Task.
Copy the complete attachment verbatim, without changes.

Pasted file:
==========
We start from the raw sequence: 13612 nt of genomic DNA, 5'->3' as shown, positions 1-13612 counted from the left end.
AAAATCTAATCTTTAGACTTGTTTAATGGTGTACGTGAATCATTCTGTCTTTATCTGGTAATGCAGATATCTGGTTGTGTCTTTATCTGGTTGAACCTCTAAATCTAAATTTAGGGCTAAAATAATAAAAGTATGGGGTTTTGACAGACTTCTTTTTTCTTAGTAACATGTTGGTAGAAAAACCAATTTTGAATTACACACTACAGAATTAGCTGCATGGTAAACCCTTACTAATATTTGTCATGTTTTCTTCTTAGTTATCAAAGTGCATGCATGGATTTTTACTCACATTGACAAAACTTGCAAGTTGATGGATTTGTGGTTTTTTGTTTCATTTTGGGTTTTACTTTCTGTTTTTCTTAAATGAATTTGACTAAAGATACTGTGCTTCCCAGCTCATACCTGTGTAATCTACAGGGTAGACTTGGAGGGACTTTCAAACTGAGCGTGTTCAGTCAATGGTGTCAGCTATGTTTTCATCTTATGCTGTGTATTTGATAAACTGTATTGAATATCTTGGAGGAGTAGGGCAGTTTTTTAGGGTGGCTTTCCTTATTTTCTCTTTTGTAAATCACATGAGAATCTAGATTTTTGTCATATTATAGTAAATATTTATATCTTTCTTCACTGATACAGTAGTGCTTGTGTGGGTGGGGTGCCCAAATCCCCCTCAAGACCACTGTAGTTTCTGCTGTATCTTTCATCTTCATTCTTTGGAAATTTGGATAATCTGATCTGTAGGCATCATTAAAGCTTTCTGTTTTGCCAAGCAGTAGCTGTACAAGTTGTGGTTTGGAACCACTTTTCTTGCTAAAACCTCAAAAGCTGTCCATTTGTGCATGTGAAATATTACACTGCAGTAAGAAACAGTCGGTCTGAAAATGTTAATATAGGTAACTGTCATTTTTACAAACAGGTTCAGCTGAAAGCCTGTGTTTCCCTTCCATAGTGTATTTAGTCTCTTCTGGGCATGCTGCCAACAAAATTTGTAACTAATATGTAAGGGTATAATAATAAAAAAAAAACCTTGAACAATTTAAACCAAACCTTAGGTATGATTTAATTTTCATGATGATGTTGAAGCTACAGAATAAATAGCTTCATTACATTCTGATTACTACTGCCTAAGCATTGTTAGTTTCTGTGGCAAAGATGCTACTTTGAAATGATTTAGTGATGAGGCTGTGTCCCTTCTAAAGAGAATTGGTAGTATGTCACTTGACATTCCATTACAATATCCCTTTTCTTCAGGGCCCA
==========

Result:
We start from the raw sequence: 13612 nt of genomic DNA, 5'->3' as shown, positions 1-13612 counted from the left end.
AAAATCTAATCTTTAGACTTGTTTAATGGTGTACGTGAATCATTCTGTCTTTATCTGGTAATGCAGATATCTGGTTGTGTCTTTATCTGGTTGAACCTCTAAATCTAAATTTAGGGCTAAAATAATAAAAGTATGGGGTTTTGACAGACTTCTTTTTTCTTAGTAACATGTTGGTAGAAAAACCAATTTTGAATTACACACTACAGAATTAGCTGCATGGTAAACCCTTACTAATATTTGTCATGTTTTCTTCTTAGTTATCAAAGTGCATGCATGGATTTTTACTCACATTGACAAAACTTGCAAGTTGATGGATTTGTGGTTTTTTGTTTCATTTTGGGTTTTACTTTCTGTTTTTCTTAAATGAATTTGACTAAAGATACTGTGCTTCCCAGCTCATACCTGTGTAATCTACAGGGTAGACTTGGAGGGACTTTCAAACTGAGCGTGTTCAGTCAATGGTGTCAGCTATGTTTTCATCTTATGCTGTGTATTTGATAAACTGTATTGAATATCTTGGAGGAGTAGGGCAGTTTTTTAGGGTGGCTTTCCTTATTTTCTCTTTTGTAAATCACATGAGAATCTAGATTTTTGTCATATTATAGTAAATATTTATATCTTTCTTCACTGATACAGTAGTGCTTGTGTGGGTGGGGTGCCCAAATCCCCCTCAAGACCACTGTAGTTTCTGCTGTATCTTTCATCTTCATTCTTTGGAAATTTGGATAATCTGATCTGTAGGCATCATTAAAGCTTTCTGTTTTGCCAAGCAGTAGCTGTACAAGTTGTGGTTTGGAACCACTTTTCTTGCTAAAACCTCAAAAGCTGTCCATTTGTGCATGTGAAATATTACACTGCAGTAAGAAACAGTCGGTCTGAAAATGTTAATATAGGTAACTGTCATTTTTACAAACAGGTTCAGCTGAAAGCCTGTGTTTCCCTTCCATAGTGTATTTAGTCTCTTCTGGGCATGCTGCCAACAAAATTTGTAACTAATATGTAAGGGTATAATAATAAAAAAAAAACCTTGAACAATTTAAACCAAACCTTAGGTATGATTTAATTTTCATGATGATGTTGAAGCTACAGAATAAATAGCTTCATTACATTCTGATTACTACTGCCTAAGCATTGTTAGTTTCTGTGGCAAAGATGCTACTTTGAAATGATTTAGTGATGAGGCTGTGTCCCTTCTAAAGAGAATTGGTAGTATGTCACTTGACATTCCATTACAATATCCCTTTTCTTCAGGGCCCA